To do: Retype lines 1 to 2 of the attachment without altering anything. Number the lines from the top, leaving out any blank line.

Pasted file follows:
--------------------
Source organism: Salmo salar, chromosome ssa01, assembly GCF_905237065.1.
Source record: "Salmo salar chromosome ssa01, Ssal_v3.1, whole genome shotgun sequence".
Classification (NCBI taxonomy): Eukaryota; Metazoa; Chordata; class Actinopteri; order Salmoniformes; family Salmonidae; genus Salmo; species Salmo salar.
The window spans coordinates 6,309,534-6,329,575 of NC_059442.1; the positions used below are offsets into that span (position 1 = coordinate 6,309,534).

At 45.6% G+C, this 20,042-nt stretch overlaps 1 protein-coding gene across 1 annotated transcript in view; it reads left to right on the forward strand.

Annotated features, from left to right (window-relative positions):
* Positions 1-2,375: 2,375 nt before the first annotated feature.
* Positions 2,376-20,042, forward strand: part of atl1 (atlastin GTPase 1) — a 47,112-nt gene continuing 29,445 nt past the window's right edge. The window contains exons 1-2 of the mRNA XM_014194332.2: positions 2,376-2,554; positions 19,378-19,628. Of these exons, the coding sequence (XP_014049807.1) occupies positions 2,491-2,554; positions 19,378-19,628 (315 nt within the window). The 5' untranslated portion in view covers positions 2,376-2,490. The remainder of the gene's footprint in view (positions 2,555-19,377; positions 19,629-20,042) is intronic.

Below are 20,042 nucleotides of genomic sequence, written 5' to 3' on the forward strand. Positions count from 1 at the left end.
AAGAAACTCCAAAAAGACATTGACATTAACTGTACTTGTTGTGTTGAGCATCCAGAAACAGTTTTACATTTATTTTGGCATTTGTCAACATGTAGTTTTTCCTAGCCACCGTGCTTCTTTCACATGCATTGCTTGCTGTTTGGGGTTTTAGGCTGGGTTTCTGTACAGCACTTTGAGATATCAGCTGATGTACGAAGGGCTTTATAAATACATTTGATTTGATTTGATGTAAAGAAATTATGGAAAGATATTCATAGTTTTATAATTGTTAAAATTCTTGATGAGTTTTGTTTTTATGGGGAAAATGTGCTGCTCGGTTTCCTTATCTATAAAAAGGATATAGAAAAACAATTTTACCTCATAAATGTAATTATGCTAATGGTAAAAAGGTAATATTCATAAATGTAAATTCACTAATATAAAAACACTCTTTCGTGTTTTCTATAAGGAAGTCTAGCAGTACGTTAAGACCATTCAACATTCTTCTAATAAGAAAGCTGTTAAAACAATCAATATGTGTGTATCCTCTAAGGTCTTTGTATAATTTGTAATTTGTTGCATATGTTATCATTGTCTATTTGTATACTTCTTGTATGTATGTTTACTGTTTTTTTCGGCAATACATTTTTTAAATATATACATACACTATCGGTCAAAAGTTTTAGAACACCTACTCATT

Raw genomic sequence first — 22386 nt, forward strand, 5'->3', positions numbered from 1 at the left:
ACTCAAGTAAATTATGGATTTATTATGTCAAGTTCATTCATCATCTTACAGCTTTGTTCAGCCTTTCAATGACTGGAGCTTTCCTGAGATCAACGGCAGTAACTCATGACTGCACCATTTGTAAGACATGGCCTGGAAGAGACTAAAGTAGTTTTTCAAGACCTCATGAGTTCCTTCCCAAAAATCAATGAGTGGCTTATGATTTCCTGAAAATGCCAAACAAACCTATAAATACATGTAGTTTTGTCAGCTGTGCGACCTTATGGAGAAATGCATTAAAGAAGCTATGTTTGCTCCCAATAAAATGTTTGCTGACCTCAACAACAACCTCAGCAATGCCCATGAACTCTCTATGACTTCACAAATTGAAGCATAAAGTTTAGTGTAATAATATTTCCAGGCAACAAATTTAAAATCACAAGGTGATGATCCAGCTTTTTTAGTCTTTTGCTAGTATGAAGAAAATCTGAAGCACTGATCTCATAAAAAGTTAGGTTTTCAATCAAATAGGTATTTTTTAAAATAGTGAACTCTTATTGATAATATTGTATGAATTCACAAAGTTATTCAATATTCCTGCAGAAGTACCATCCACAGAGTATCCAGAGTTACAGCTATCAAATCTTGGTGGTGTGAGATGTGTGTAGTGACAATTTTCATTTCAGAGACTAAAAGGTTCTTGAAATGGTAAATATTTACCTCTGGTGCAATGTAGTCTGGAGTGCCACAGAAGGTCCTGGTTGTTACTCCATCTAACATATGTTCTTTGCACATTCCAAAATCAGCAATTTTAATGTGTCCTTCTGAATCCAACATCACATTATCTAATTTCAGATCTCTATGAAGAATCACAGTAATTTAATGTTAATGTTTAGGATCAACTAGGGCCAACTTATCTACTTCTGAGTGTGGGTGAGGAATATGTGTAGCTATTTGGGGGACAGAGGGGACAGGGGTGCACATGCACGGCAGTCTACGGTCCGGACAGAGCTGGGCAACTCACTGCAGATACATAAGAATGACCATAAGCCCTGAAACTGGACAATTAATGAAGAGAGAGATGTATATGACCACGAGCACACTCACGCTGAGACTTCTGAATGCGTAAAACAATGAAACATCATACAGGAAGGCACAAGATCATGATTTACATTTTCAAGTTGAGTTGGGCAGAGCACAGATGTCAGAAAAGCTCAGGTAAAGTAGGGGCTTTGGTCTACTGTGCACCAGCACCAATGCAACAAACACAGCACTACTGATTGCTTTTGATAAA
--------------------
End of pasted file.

Source organism: Salmo salar, chromosome ssa01, assembly GCF_905237065.1.
Source record: "Salmo salar chromosome ssa01, Ssal_v3.1, whole genome shotgun sequence".